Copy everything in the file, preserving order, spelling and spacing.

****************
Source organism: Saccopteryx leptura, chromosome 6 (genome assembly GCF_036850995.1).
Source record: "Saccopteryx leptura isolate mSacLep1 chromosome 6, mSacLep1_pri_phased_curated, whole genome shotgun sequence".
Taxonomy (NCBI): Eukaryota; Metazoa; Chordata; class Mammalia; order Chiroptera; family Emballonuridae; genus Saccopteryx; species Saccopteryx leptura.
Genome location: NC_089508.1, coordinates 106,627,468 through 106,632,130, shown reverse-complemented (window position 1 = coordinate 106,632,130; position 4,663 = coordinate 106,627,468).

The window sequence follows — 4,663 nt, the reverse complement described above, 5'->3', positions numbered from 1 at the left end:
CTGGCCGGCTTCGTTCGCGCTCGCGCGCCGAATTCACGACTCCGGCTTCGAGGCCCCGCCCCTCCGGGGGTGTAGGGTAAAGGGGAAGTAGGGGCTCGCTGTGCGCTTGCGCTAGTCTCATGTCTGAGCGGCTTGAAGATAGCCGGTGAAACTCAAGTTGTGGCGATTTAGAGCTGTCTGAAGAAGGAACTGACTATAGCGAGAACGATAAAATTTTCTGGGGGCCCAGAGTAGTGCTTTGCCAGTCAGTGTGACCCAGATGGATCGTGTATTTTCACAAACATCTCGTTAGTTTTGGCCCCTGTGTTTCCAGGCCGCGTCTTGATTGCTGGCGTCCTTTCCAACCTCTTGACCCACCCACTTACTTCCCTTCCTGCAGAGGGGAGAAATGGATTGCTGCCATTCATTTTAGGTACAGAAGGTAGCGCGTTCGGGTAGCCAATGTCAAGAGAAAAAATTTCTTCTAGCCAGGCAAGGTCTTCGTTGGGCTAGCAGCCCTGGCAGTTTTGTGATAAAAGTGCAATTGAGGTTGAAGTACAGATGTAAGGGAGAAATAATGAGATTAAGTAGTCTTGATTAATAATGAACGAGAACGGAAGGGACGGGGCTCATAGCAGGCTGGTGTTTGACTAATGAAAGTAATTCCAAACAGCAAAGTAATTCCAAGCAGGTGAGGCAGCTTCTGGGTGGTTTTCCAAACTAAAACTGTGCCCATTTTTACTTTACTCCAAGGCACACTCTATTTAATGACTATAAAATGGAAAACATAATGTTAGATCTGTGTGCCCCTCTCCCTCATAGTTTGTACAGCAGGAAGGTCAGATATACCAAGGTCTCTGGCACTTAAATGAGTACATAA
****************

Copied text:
Source organism: Saccopteryx leptura, chromosome 6 (genome assembly GCF_036850995.1).
Source record: "Saccopteryx leptura isolate mSacLep1 chromosome 6, mSacLep1_pri_phased_curated, whole genome shotgun sequence".
Taxonomy (NCBI): Eukaryota; Metazoa; Chordata; class Mammalia; order Chiroptera; family Emballonuridae; genus Saccopteryx; species Saccopteryx leptura.
Genome location: NC_089508.1, coordinates 106,627,468 through 106,632,130, shown reverse-complemented (window position 1 = coordinate 106,632,130; position 4,663 = coordinate 106,627,468).

The window sequence follows — 4,663 nt, the reverse complement described above, 5'->3', positions numbered from 1 at the left end:
CTGGCCGGCTTCGTTCGCGCTCGCGCGCCGAATTCACGACTCCGGCTTCGAGGCCCCGCCCCTCCGGGGGTGTAGGGTAAAGGGGAAGTAGGGGCTCGCTGTGCGCTTGCGCTAGTCTCATGTCTGAGCGGCTTGAAGATAGCCGGTGAAACTCAAGTTGTGGCGATTTAGAGCTGTCTGAAGAAGGAACTGACTATAGCGAGAACGATAAAATTTTCTGGGGGCCCAGAGTAGTGCTTTGCCAGTCAGTGTGACCCAGATGGATCGTGTATTTTCACAAACATCTCGTTAGTTTTGGCCCCTGTGTTTCCAGGCCGCGTCTTGATTGCTGGCGTCCTTTCCAACCTCTTGACCCACCCACTTACTTCCCTTCCTGCAGAGGGGAGAAATGGATTGCTGCCATTCATTTTAGGTACAGAAGGTAGCGCGTTCGGGTAGCCAATGTCAAGAGAAAAAATTTCTTCTAGCCAGGCAAGGTCTTCGTTGGGCTAGCAGCCCTGGCAGTTTTGTGATAAAAGTGCAATTGAGGTTGAAGTACAGATGTAAGGGAGAAATAATGAGATTAAGTAGTCTTGATTAATAATGAACGAGAACGGAAGGGACGGGGCTCATAGCAGGCTGGTGTTTGACTAATGAAAGTAATTCCAAACAGCAAAGTAATTCCAAGCAGGTGAGGCAGCTTCTGGGTGGTTTTCCAAACTAAAACTGTGCCCATTTTTACTTTACTCCAAGGCACACTCTATTTAATGACTATAAAATGGAAAACATAATGTTAGATCTGTGTGCCCCTCTCCCTCATAGTTTGTACAGCAGGAAGGTCAGATATACCAAGGTCTCTGGCACTTAAATGAGTACATAA